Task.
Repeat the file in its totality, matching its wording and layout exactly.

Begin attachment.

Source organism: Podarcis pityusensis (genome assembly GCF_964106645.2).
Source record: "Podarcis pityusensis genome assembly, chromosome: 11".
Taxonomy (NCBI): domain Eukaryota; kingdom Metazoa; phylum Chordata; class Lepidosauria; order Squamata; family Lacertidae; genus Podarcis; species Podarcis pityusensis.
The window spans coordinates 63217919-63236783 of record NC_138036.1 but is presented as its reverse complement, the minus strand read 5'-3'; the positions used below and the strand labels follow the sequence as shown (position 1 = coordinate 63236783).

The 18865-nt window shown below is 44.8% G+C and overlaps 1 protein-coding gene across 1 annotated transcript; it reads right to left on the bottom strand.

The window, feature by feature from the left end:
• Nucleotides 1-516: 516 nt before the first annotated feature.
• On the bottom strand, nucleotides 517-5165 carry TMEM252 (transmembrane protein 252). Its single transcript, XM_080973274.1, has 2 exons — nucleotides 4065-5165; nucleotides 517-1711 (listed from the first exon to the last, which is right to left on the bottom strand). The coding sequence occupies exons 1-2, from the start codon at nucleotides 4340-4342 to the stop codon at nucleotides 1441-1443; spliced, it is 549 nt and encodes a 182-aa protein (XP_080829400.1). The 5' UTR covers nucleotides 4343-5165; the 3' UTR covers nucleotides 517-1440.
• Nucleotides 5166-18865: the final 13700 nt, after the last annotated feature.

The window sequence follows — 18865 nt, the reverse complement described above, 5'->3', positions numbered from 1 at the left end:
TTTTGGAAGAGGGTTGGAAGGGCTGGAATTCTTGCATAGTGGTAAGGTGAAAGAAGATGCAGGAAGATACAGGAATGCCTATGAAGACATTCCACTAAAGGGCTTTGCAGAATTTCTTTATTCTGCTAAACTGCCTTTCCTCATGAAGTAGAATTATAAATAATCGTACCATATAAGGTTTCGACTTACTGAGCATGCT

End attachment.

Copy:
Source organism: Podarcis pityusensis (genome assembly GCF_964106645.2).
Source record: "Podarcis pityusensis genome assembly, chromosome: 11".
Taxonomy (NCBI): domain Eukaryota; kingdom Metazoa; phylum Chordata; class Lepidosauria; order Squamata; family Lacertidae; genus Podarcis; species Podarcis pityusensis.
The window spans coordinates 63217919-63236783 of record NC_138036.1 but is presented as its reverse complement, the minus strand read 5'-3'; the positions used below and the strand labels follow the sequence as shown (position 1 = coordinate 63236783).

The 18865-nt window shown below is 44.8% G+C and overlaps 1 protein-coding gene across 1 annotated transcript; it reads right to left on the bottom strand.

The window, feature by feature from the left end:
• Nucleotides 1-516: 516 nt before the first annotated feature.
• On the bottom strand, nucleotides 517-5165 carry TMEM252 (transmembrane protein 252). Its single transcript, XM_080973274.1, has 2 exons — nucleotides 4065-5165; nucleotides 517-1711 (listed from the first exon to the last, which is right to left on the bottom strand). The coding sequence occupies exons 1-2, from the start codon at nucleotides 4340-4342 to the stop codon at nucleotides 1441-1443; spliced, it is 549 nt and encodes a 182-aa protein (XP_080829400.1). The 5' UTR covers nucleotides 4343-5165; the 3' UTR covers nucleotides 517-1440.
• Nucleotides 5166-18865: the final 13700 nt, after the last annotated feature.

The window sequence follows — 18865 nt, the reverse complement described above, 5'->3', positions numbered from 1 at the left end:
TTTTGGAAGAGGGTTGGAAGGGCTGGAATTCTTGCATAGTGGTAAGGTGAAAGAAGATGCAGGAAGATACAGGAATGCCTATGAAGACATTCCACTAAAGGGCTTTGCAGAATTTCTTTATTCTGCTAAACTGCCTTTCCTCATGAAGTAGAATTATAAATAATCGTACCATATAAGGTTTCGACTTACTGAGCATGCT